Paul Gavarni’s 1843 illustration to the poem

La captive
Si je n’étais captive,
J’aimerais ce pays,
Et cette mer plaintive,
Et ces champs de maïs,
Et ces astres sans nombre,
Si le long du mur sombre
N’étincelait dans l’ombre
Le sabre des spahis.

Je ne suis point tartare
Pour qu’un eunuque noir
M’accorde ma guitare,
Me tienne mon miroir.
Bien loin de ces Sodomes,
Au pays dont nous sommes,
Avec les jeunes hommes
On peut parler le soir.

Pourtant j’aime une rive
Où jamais des hivers
Le souffle froid n’arrive
Par les vitraux ouverts,
L’été, la pluie est chaude,
L’insecte vert qui rôde
Luit, vivante émeraude,
Sous les brins d’herbe verts…

Harfaegrus Canticum, ed Sue Doe Schok (Liso University Press 2021) pp xxix + 121

For centuries the Harfaegrus poem has been known only via scattered references in other texts, a few quoted lines and a single marginalium illustration of what scholars assumed was an octopus. Now the whole text has been discovered, in a bricked-up chamber in what was (before Soviet occupation) a Czechoslovak monastery and what has been — since the fall of the old regime — a restaurant. The owner, looking to expand, knocked through and discovered a remarkable cache: painted icons, old Bibles with unusual apocrypha and…

One of those rather neglected Beatles albums: from their golden period, yet perhaps (by association with the dreadful film) seen as a lesser work. But less it isn’t.

A relistening is an interesting exercise. McCartney’s songwriting in the “Magical Mystery Tour” title track is, it now strikes me (which didn’t it strike me before?) surprisingly clanking and melodically dull. This is a repetitive cul-de-sac of a song, really. Yet it is saved, and more than saved, by its brass, its harmonies and above all by Ringo’s storming drumming. I could listen to it all day.

“The Fool on the Hill”…


Love is a difficult thing to write about, not because it manifests itself in the world in impossible ways (I mean, impossible to apprehend, impossible to reproduce in the novelistic idiom — although there may be something in this) but because love by its nature inflects so large a quantity of desire that its representation gets pulled out of shape. Love in fiction becomes the textual expression of how we desire love to be. As a result we are continually getting it wrong. I’m talking about more than the simple form, the familiar erotic-romantic fantasies where you get the…

Available from all good bookshops etc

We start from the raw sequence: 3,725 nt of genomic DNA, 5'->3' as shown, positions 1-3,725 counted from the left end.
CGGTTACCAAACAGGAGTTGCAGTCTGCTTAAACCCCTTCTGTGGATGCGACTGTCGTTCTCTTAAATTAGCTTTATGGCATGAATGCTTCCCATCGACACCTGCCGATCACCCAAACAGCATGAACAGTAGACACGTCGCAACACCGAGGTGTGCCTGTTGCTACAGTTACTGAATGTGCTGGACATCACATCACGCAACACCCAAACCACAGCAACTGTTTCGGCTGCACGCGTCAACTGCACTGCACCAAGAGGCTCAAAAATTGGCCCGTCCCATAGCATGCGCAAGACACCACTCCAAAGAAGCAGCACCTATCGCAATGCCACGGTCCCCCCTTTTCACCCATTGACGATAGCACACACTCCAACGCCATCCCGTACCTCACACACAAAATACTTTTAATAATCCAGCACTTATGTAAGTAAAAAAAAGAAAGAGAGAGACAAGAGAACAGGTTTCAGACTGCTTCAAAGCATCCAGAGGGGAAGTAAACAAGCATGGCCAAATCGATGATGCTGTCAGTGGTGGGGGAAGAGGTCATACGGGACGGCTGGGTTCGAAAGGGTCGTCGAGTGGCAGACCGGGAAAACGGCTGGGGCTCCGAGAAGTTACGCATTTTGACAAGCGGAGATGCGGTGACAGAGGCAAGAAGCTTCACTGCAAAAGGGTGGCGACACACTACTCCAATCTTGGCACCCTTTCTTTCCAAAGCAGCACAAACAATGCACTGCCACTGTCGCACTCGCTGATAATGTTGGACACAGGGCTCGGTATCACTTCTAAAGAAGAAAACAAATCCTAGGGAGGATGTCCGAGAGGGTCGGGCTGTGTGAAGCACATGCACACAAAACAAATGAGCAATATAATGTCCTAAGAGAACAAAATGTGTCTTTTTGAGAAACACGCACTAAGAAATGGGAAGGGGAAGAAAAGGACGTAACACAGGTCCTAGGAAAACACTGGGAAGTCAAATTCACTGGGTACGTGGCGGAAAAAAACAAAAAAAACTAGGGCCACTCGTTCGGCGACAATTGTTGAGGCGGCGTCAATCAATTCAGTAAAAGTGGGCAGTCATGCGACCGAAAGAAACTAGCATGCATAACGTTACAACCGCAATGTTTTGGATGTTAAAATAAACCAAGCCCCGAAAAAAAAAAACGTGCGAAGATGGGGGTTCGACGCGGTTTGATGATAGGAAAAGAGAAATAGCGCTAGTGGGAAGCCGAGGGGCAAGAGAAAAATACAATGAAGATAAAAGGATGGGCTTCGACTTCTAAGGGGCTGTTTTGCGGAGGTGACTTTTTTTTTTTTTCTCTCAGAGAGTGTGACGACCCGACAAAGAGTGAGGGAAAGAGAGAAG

First, some thoughts on Madeline Miller’s Circe (Lee Boudreaux US/Bloomsbury UK 2018), the follow-up to her internationally-lauded and bestselling debut, The Song of Achilles. That novel retold the story of the Iliad from the point of view of Patroclus. This new novel casts its net a little wider: Circe is our narrator, but Odysseus’s dalliance with her is only a small part of the tale’s larger ambition.

Circe is a book of two halves, of unequal quality. The first is a rattle-bag of Greek myths, from Circe’s birth, fathered by the sun-god Helios, to her witnessing first-hand the punishment…

Eugène Delacroix’s illustration of Faust seeing Helen for the first time

In Doctor Faustus, some scholar friends of the title character ask him to use his mephistophelean powers to summon Helen of Troy:

FIRST SCHOLAR. Master Doctor Faustus, since our conference
about fair ladies, which was the beautifulest in all the world,
we have determined with ourselves that Helen of Greece was the
admirablest lady that ever lived: therefore, Master Doctor, if
you will do us so much favour as to let us see that peerless
dame of Greece, whom all the world admires for majesty, we should
think ourselves much beholding unto you.

Faustus obliges, ordering his devils to bring…

Tolkien, having coined the name, then (as was his wont) invented a mock-etymology for it. But this is widely misunderstood — as for instance by Wikipedia: ‘He set out a fictional etymology for the name in an appendix to Lord of the Rings, to the effect that it was derived from holbytla (plural holbytlan), a speculative reconstruction of Old English, meaning “hole-builder”’. This isn’t right, though. Tom Shippey knows better:

Hol of course means hole. A “bottle” even now in some English place-names means a dwelling, and Old English bytlian means to dwell, to live in.

Shall I display my thin shins
By donning plus-fours, like Tintin’s?
Or would this make people cry “oh put them away!
Yours are not so nice as those drawn by Hergé”?

Lorna Sage, reviewing Romancing. The Life and Work of Henry Green (by Jeremy Treglown) some years ago:

The war saved Green. He had managed to write Party Going, a satire about the shallowness of the “flash social milieu” of which he had been a part, but it had taken him ten years. He was proud of being one of the first to join the Fire Service. A sensation of purposeful activity such as he had not felt since his early days in Birmingham, put the spring back into his step. The Blitz which Green describes in Caught was short but…

If I were to construct a university-level English Literature course on friendship, I wonder what I’d include in it? Friendship, after all, is hugely important, in life and therefore in literature.

  1. Start with Aristotle, I suppose.
  2. Wordsworth and Coleridge? I wrote a long post, a couple of years back, on Coleridge’s The Friend, which goes into that famous, bumpy partnership, and tries to theorise ‘friendship’ as such.
  3. Dickens’ Great Expectations, perhaps. Jo Gargery’s ‘ever the best of friends, old chap!’ and so on.
  4. Stevenson’s Kidnapped?
  5. Famous Five, or some other widely-read children’s book that centres friendship?

Adam Roberts

Writer and academic. London-adjacent.

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